Wednesday, 19 October 2011

South East!

He's on his way, heading south east. It's great to see him making these bigger distances now. 
He had a good day yesterday - 163 miles or so from Swaledale to somewhere near Downham Market - just 3 good GPS on the way and he did 48 kms between 2pm and 3pm from north of Knottingley to SE of Doncaster. The evening/night 8pm - 9pm signals were non-GPS and in a group near Downham.  The weather in East Anglia is clear and sunny (good for transmitter as well) and light west winds so hope he carries on to continent.
I wonder where he will cross the English Channel. Many ospreys head further west and cross from SW England to the NW tip of France. They then can face a perilous continuous flight across the Bay of Biscay where they can run the risk of missing landfall in Spain and die exhausted out in the Atlantic. 
Maybe Ozwold's more easterly path will take him through France and avoid a journey across the Bay of Biscay. do they really do it? Do we all have an intrinsic compass within us? Interestingly, when I visit schools and ask pupils to point south, the majority usually get it right...sometimes because they are thinking of landmarks, or the position of the sun, but many just say it 'feels' south.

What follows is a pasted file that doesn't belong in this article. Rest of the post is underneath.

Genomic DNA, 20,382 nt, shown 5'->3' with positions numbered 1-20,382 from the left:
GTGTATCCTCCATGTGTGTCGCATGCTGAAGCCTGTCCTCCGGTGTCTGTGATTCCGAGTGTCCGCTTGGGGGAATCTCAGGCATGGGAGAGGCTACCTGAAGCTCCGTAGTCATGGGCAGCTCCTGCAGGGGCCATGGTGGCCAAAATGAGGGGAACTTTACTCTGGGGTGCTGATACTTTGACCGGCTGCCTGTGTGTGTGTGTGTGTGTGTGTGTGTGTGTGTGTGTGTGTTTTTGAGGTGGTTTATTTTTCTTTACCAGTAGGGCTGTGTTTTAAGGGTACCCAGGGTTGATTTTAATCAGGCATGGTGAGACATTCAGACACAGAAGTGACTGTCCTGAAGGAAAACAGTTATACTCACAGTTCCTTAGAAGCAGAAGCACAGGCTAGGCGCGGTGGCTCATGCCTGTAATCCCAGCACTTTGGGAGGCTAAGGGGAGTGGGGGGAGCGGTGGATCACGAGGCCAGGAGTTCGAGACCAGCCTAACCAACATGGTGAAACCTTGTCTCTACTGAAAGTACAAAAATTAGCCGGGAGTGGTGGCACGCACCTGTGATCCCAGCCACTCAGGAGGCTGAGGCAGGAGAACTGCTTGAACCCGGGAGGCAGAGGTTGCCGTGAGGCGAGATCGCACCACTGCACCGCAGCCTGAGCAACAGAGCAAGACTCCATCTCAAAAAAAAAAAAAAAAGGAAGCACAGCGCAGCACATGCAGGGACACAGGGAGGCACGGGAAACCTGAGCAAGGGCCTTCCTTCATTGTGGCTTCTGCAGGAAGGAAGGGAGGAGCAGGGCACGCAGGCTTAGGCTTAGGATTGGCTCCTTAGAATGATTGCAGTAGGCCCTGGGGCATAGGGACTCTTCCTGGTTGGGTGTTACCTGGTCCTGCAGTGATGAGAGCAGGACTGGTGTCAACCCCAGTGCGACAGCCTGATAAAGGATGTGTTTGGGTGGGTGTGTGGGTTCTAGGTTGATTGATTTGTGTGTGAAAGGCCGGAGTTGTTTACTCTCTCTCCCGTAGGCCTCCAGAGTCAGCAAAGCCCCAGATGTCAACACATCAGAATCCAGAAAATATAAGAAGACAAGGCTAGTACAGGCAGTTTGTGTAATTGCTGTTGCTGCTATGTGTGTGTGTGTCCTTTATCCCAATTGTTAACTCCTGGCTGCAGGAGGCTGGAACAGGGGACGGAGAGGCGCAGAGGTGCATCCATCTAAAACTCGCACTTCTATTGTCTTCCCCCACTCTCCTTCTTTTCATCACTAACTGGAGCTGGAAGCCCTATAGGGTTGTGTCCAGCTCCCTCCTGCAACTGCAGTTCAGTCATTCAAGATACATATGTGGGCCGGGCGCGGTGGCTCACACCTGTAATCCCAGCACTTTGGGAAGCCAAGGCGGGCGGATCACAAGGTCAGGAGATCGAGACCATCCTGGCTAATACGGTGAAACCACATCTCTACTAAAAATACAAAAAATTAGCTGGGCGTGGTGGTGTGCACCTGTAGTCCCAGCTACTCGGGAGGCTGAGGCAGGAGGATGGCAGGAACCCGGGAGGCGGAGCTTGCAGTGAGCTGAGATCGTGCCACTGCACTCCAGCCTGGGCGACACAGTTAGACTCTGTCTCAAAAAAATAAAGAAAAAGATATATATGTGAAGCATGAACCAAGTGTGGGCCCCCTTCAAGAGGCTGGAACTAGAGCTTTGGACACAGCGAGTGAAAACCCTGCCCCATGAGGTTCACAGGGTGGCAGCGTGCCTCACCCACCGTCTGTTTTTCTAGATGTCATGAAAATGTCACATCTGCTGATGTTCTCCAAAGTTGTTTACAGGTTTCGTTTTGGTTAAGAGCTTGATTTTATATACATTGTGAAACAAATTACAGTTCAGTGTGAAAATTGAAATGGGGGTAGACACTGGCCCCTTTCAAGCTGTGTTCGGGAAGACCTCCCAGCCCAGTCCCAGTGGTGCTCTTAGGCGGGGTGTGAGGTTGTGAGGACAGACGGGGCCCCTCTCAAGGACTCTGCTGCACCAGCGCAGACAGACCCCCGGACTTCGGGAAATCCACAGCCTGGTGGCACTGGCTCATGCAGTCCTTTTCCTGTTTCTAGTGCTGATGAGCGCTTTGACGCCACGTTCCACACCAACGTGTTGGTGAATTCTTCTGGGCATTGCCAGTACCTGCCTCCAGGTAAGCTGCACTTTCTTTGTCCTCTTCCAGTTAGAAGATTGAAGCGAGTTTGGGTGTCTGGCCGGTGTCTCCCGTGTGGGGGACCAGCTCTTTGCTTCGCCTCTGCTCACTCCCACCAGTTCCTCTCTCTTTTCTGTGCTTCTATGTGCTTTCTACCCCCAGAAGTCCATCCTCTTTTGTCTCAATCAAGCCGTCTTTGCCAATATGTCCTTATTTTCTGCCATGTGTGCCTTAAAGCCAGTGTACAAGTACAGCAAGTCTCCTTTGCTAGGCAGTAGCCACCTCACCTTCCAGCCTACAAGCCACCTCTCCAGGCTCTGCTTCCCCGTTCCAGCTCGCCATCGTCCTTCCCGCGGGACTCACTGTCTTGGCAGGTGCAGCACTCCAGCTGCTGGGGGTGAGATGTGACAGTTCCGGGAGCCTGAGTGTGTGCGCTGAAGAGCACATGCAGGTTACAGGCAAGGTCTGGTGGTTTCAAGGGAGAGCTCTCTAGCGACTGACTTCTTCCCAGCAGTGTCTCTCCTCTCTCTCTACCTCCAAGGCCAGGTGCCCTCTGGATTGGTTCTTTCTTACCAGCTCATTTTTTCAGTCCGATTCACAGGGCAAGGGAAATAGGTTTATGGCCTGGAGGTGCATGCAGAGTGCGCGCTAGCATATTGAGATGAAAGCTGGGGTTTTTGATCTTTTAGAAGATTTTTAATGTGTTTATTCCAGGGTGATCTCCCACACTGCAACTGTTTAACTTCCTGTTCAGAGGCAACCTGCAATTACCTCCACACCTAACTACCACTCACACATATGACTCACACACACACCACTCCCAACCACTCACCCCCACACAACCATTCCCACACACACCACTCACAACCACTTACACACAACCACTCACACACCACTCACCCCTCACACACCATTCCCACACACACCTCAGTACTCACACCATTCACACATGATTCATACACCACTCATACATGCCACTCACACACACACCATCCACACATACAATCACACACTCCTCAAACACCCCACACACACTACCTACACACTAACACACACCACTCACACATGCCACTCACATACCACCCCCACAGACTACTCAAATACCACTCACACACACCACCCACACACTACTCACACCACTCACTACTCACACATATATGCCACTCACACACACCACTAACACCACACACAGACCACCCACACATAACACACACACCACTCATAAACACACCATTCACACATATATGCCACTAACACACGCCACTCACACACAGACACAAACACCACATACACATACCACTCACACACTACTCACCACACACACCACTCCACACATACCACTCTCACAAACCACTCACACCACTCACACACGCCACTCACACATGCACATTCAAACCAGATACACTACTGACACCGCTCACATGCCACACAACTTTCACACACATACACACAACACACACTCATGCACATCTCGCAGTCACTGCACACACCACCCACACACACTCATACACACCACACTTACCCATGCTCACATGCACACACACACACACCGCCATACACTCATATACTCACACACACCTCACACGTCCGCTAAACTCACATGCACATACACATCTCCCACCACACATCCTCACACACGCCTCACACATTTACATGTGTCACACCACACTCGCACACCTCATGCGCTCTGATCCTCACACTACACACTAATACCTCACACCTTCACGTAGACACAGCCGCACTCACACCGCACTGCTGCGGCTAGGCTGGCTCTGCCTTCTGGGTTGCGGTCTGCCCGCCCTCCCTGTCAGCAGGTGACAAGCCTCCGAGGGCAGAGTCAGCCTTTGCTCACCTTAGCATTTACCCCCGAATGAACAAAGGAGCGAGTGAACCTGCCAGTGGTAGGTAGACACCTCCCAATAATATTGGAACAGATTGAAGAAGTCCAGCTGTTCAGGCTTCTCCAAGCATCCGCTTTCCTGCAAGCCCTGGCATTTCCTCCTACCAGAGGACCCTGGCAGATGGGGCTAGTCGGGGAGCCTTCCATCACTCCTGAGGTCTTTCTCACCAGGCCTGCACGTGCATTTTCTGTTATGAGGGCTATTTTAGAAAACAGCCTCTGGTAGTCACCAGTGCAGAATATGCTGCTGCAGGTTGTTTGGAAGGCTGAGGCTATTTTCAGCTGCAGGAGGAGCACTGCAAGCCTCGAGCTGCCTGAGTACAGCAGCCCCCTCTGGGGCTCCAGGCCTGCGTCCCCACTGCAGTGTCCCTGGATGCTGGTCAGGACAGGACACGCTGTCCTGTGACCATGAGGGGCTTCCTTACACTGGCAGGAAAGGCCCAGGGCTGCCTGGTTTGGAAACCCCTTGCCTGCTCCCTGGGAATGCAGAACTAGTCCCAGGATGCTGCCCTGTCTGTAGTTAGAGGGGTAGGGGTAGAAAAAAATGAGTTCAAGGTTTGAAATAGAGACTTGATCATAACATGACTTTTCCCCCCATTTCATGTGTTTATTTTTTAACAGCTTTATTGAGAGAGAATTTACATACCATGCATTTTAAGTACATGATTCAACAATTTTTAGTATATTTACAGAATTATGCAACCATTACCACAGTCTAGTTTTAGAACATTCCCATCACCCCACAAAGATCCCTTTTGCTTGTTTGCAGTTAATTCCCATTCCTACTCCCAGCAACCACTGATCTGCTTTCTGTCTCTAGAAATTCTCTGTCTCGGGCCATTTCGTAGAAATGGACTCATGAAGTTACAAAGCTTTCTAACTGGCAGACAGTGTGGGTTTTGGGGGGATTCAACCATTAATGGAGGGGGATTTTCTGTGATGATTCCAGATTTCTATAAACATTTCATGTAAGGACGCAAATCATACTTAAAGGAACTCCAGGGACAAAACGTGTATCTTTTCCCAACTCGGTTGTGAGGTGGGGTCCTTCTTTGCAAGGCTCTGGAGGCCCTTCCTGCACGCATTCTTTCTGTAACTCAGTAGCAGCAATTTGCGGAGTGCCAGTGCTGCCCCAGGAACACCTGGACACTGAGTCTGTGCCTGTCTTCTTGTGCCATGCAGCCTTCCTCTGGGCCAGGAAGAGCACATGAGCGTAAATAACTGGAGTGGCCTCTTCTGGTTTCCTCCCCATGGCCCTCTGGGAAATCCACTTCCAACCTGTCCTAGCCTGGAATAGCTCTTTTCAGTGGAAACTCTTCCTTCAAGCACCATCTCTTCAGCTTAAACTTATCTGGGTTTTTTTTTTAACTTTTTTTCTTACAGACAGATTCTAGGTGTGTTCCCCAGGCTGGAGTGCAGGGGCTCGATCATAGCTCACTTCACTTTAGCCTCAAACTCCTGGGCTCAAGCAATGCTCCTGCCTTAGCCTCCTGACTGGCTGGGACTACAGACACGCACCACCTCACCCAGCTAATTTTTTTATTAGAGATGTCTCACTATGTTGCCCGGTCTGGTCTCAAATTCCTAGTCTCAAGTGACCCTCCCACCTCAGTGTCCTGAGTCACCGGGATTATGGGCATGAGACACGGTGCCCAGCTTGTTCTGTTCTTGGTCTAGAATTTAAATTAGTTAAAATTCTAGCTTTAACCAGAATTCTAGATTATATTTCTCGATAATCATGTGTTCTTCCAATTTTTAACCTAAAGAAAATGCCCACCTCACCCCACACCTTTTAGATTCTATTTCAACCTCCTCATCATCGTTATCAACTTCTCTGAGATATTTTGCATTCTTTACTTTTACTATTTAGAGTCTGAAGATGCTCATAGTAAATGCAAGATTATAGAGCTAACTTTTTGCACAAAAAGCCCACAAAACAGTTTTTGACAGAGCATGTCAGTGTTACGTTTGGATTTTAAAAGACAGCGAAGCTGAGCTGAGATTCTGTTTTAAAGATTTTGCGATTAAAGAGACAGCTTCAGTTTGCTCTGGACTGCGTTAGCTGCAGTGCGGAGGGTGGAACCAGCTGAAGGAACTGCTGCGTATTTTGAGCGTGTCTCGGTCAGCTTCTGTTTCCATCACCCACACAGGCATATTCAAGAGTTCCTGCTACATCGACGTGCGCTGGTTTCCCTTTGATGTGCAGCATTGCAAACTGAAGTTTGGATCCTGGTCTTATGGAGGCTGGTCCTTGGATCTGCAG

Another interesting little animal I heard about today is a  little spiral sea-shell which lives in tidal mangrove forests of Kenya. It goes by the lovely name of Cerithidea decollata. or more commonly, the Truncated Mangrove Snail. These little sea shells feed on organic matter on the mangrove mud, but an hour or two before the tide comes in, they crawl off the mud and climb up into the mangrove trees, clustering on the tree-trunks. What is so interesting is they can predict the tides, so that if the tide is a spring tide, (a very high tide) then the snails invariably climb higher. If the tidal reach is lower, the snails to not climb as high. It's not known how the snails 'know' the height of the next tide. But if the snails are moved to a different location, they keep moving in the same pattern, until they become submerged in water and 're-set' their internal body clock. 

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